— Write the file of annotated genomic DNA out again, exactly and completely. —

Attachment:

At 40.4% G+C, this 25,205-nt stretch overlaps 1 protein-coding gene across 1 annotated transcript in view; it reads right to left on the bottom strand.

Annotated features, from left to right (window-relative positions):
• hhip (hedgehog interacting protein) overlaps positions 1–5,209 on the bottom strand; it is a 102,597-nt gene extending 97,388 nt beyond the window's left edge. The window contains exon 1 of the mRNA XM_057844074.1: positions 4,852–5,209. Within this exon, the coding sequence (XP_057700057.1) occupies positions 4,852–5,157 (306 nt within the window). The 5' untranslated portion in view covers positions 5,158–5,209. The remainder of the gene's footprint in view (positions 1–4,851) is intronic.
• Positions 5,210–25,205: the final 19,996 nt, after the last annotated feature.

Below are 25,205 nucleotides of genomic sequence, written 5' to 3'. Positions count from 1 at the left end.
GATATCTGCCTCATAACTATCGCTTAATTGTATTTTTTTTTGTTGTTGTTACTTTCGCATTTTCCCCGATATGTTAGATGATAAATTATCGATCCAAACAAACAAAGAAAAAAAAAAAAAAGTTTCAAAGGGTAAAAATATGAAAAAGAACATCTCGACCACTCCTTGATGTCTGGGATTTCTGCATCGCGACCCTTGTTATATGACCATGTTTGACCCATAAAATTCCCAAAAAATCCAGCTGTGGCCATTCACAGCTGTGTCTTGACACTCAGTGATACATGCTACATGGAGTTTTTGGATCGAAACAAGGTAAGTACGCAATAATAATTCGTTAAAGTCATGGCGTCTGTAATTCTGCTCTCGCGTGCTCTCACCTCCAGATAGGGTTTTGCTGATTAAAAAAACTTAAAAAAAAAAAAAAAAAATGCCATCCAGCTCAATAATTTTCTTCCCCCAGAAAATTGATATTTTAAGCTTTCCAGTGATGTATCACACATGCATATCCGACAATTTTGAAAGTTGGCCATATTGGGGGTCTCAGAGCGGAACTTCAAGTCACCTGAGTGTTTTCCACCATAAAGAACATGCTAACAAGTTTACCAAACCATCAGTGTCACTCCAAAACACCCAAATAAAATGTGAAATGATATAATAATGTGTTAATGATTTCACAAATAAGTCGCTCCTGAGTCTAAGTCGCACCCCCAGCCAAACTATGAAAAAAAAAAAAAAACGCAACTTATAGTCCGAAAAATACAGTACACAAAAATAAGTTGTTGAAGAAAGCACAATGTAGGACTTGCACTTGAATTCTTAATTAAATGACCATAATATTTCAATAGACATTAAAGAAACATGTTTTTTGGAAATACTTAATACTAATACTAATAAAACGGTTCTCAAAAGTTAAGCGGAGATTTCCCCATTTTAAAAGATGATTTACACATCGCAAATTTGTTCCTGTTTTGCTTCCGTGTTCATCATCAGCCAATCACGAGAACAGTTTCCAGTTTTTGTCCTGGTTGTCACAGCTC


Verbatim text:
At 40.4% G+C, this 25,205-nt stretch overlaps 1 protein-coding gene across 1 annotated transcript in view; it reads right to left on the bottom strand.

Annotated features, from left to right (window-relative positions):
• hhip (hedgehog interacting protein) overlaps positions 1–5,209 on the bottom strand; it is a 102,597-nt gene extending 97,388 nt beyond the window's left edge. The window contains exon 1 of the mRNA XM_057844074.1: positions 4,852–5,209. Within this exon, the coding sequence (XP_057700057.1) occupies positions 4,852–5,157 (306 nt within the window). The 5' untranslated portion in view covers positions 5,158–5,209. The remainder of the gene's footprint in view (positions 1–4,851) is intronic.
• Positions 5,210–25,205: the final 19,996 nt, after the last annotated feature.

Below are 25,205 nucleotides of genomic sequence, written 5' to 3'. Positions count from 1 at the left end.
GATATCTGCCTCATAACTATCGCTTAATTGTATTTTTTTTTGTTGTTGTTACTTTCGCATTTTCCCCGATATGTTAGATGATAAATTATCGATCCAAACAAACAAAGAAAAAAAAAAAAAAGTTTCAAAGGGTAAAAATATGAAAAAGAACATCTCGACCACTCCTTGATGTCTGGGATTTCTGCATCGCGACCCTTGTTATATGACCATGTTTGACCCATAAAATTCCCAAAAAATCCAGCTGTGGCCATTCACAGCTGTGTCTTGACACTCAGTGATACATGCTACATGGAGTTTTTGGATCGAAACAAGGTAAGTACGCAATAATAATTCGTTAAAGTCATGGCGTCTGTAATTCTGCTCTCGCGTGCTCTCACCTCCAGATAGGGTTTTGCTGATTAAAAAAACTTAAAAAAAAAAAAAAAAAATGCCATCCAGCTCAATAATTTTCTTCCCCCAGAAAATTGATATTTTAAGCTTTCCAGTGATGTATCACACATGCATATCCGACAATTTTGAAAGTTGGCCATATTGGGGGTCTCAGAGCGGAACTTCAAGTCACCTGAGTGTTTTCCACCATAAAGAACATGCTAACAAGTTTACCAAACCATCAGTGTCACTCCAAAACACCCAAATAAAATGTGAAATGATATAATAATGTGTTAATGATTTCACAAATAAGTCGCTCCTGAGTCTAAGTCGCACCCCCAGCCAAACTATGAAAAAAAAAAAAAAACGCAACTTATAGTCCGAAAAATACAGTACACAAAAATAAGTTGTTGAAGAAAGCACAATGTAGGACTTGCACTTGAATTCTTAATTAAATGACCATAATATTTCAATAGACATTAAAGAAACATGTTTTTTGGAAATACTTAATACTAATACTAATAAAACGGTTCTCAAAAGTTAAGCGGAGATTTCCCCATTTTAAAAGATGATTTACACATCGCAAATTTGTTCCTGTTTTGCTTCCGTGTTCATCATCAGCCAATCACGAGAACAGTTTCCAGTTTTTGTCCTGGTTGTCACAGCTC